30 March 2018

Tsushima's light and darkness

Territory of Light by Yūko Tsushima, translated by Geraldine Harcourt (Penguin Classics, 2018)

Yūko Tsushima's early novels and stories, at least those that were translated so far, were of a piece. They were variations of a single theme: they constantly featured single mothers and their struggles to raise their daughters alone in modern Japanese society that was still marked by traditional mores. Her latest in translation, Territory of Light, appeared originally in 1978-79, between the publication of Child of Fortune (1978) and Woman Running in the Mountains (1980). It might not be far-fetched to say that each of the first person narrators in these I-novels (Shishōsetsu) could be substituted for each other. They registered the same cold voice, the same stubbornness, and the same calculated rebelliousness.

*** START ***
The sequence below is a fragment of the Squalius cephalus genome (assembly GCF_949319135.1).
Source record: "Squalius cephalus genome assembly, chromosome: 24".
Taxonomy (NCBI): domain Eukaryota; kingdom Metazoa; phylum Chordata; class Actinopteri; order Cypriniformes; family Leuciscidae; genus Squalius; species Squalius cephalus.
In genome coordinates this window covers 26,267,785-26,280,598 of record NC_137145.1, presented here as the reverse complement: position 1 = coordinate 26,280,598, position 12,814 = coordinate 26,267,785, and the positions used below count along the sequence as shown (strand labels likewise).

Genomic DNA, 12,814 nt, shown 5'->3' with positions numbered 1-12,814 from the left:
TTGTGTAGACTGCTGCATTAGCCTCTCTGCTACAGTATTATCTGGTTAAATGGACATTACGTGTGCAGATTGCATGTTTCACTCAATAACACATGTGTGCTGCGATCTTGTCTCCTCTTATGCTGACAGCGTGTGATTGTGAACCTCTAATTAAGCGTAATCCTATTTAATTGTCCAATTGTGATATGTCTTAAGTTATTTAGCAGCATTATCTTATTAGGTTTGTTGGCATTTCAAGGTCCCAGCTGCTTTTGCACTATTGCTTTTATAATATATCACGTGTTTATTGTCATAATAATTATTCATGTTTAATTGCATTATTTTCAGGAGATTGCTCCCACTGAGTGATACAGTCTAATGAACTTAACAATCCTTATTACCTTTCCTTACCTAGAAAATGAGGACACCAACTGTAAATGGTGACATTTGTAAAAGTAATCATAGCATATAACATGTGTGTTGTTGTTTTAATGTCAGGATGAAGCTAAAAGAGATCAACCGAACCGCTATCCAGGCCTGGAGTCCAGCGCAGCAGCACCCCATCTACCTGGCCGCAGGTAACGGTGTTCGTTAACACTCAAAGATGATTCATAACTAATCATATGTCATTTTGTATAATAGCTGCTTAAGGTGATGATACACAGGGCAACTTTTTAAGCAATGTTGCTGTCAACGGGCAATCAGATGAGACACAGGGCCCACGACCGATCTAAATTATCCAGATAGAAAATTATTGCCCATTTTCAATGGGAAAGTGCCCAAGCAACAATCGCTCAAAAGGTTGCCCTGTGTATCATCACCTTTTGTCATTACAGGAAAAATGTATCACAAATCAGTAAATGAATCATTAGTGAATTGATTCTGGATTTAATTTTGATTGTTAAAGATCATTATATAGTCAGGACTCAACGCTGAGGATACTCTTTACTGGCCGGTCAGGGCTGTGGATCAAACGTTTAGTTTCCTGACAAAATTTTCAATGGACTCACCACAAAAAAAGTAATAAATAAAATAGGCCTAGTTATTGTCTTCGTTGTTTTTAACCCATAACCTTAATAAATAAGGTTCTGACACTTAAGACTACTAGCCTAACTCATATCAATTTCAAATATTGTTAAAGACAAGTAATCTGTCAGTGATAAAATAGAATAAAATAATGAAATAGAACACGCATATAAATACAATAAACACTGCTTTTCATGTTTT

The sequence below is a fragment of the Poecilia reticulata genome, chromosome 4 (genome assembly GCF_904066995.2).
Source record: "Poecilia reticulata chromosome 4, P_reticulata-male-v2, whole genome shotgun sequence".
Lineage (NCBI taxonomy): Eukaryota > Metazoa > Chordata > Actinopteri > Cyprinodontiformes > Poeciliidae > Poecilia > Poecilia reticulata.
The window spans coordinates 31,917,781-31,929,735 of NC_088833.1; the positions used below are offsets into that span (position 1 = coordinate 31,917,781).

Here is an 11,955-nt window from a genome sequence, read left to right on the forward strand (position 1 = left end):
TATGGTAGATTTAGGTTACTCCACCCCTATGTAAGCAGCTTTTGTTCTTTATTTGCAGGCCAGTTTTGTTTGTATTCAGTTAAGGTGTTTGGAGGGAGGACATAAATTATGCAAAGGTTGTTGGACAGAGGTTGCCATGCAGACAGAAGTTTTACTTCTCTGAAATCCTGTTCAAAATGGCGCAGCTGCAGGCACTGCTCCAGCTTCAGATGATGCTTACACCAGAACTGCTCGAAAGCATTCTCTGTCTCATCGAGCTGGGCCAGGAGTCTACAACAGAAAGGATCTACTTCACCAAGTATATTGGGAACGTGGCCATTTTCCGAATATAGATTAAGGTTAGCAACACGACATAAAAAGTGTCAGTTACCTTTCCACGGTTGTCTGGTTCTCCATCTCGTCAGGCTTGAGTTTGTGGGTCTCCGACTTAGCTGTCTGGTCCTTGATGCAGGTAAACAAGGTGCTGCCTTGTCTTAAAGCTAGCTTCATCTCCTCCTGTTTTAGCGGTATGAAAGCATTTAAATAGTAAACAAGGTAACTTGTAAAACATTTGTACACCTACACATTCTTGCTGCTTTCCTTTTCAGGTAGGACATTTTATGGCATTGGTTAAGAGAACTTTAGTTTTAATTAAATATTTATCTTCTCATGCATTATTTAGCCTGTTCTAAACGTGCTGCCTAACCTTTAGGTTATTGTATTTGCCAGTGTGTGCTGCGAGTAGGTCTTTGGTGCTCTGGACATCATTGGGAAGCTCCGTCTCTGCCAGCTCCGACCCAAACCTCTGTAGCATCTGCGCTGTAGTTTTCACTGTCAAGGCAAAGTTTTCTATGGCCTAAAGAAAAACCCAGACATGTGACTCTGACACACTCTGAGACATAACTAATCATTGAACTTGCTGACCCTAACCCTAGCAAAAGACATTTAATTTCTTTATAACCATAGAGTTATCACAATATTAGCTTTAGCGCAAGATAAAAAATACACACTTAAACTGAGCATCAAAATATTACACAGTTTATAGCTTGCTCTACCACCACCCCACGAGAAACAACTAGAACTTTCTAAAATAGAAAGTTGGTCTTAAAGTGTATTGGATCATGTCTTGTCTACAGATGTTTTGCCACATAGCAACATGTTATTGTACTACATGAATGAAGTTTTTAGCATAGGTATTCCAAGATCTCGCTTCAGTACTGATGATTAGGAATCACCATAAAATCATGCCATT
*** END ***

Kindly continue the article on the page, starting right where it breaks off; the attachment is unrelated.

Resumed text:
While the backgrounds of the female characters were the same, the individuated details and poetic images were what made them distinctly whole and apart. The silent voice and quiet devastation lingered in each for a long time. The single mother was thankfully not a saint or martyr, but just a plain human being, what shallow readers would usually detest for being "unlikeable" or "unrelatable". Because they were fallible and often turned down by their own failings, their journeys were all the more interesting. They usually began as a newly separated single mother, challenged by ordinary circumstances, judged by society and their designated moral police or arbiters, and eventually, gradually, gaining and recognizing their self-worth.

Even if I was an incorrigible fool, I wanted to believe that there was still something fundamental in me worthy of my own respect.